With both government and private-sector defense players pivoting on the fly to adjust to the growing demand for munitions in the fight against ISIS, the responsibility lies with Congress to actually pass a budget that allows Pentagon planners to actually support American troops already downrange.
Until then, OIR may find itself forced to continually raid bomb stockpiles elsewhere, with potentially damaging effects not just on readiness and airpower, but on those Americans on the front lines of the fight against ISIS.
“If we’re going to have a continuing resolution for three months or six months out of the 12-month year, how are they going to manage that?” Wilson said, per Defense One. “It becomes a real problem when you’re trying to create a relationship of trust to allow a company to do capital investment to provide for the needs of the warfighter.”
A former sailor who was busted buying firearms with his military discount and then reselling some of them to criminals is proving to be a wealth of information for federal investigators.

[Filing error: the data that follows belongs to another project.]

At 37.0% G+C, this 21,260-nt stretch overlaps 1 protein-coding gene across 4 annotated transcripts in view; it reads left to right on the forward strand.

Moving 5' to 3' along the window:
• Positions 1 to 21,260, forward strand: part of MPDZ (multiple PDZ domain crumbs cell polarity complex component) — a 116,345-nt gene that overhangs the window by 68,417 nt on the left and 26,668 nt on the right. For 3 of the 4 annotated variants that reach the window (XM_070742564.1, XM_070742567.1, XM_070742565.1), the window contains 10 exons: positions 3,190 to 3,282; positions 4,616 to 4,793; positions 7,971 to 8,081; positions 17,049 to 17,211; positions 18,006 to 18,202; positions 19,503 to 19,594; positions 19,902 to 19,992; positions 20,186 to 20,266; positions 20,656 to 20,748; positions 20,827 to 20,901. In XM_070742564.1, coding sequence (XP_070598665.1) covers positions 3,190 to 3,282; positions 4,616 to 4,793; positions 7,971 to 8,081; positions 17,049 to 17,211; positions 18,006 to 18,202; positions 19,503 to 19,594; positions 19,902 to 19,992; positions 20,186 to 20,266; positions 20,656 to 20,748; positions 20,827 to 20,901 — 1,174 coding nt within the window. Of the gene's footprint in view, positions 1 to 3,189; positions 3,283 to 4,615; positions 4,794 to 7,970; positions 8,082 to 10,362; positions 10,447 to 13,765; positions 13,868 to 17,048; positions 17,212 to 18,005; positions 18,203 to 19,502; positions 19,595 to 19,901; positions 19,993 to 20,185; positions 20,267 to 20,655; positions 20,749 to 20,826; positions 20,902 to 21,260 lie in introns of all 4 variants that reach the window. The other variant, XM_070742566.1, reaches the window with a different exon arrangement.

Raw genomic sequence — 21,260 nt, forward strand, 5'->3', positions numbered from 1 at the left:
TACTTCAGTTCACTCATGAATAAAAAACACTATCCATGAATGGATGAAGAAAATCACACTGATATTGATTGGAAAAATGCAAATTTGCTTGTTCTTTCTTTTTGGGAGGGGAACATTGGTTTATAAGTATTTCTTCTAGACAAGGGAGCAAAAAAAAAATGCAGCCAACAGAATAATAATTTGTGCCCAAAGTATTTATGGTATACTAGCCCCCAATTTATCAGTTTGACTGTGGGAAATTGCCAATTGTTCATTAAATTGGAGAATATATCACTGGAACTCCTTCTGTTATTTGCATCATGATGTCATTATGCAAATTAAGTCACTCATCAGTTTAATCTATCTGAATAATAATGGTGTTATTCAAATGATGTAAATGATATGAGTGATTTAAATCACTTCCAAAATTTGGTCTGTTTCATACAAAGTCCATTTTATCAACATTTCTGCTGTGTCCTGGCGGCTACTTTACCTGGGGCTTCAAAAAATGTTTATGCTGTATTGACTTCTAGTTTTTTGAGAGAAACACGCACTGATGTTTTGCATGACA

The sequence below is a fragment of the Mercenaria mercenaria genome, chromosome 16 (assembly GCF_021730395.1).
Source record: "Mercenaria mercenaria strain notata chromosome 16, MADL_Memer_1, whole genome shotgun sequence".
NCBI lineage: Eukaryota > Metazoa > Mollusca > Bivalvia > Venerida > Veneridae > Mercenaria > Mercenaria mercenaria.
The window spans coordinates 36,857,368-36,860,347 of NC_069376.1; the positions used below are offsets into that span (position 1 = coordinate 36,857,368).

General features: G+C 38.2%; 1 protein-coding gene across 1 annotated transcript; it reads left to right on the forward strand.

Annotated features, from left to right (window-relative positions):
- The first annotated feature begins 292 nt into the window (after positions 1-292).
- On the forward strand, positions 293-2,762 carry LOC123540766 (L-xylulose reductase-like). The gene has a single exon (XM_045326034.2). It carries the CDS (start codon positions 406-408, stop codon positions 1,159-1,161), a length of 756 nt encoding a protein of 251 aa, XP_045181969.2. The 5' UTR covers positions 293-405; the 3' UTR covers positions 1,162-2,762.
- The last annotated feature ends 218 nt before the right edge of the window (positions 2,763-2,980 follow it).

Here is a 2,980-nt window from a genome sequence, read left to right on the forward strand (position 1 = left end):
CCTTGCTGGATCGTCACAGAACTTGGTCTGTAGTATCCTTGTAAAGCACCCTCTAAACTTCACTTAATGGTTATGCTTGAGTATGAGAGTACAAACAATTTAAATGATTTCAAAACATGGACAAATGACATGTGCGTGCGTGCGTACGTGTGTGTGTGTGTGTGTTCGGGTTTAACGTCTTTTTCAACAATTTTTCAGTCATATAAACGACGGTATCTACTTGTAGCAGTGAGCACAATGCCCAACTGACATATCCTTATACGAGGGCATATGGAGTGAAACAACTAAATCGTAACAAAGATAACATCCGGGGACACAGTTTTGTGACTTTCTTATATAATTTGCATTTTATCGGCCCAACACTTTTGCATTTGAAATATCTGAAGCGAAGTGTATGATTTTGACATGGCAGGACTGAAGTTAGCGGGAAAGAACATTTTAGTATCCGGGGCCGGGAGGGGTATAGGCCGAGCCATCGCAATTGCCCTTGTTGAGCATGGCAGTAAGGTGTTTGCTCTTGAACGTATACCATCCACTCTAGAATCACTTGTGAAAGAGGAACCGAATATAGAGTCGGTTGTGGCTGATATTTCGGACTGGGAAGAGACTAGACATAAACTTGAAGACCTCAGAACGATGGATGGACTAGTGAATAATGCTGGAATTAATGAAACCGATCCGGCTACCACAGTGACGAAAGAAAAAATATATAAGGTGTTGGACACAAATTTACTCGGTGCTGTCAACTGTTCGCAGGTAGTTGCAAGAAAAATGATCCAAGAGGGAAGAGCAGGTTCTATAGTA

Julio Pino used his iPhone to record most, if not all, of his sales, court documents said. He even went so far as to review the buyers' driver's license on camera.
It is unclear how many of Pino's customer's now face criminal charges of their own. Federal indictments generally don't provide that level of detail and Assistant U.S. Attorney William B. Jackson declined to comment.
It all began with a medical check.
Carson Thomas, a healthy and fit 20-year-old infantryman who had joined the Army after a brief stint in college, figured he should tell the medics about the pain in his groin he had been feeling. It was Feb. 12, 2012, and the senior medic looked him over and decided to send him to sick call at the base hospital.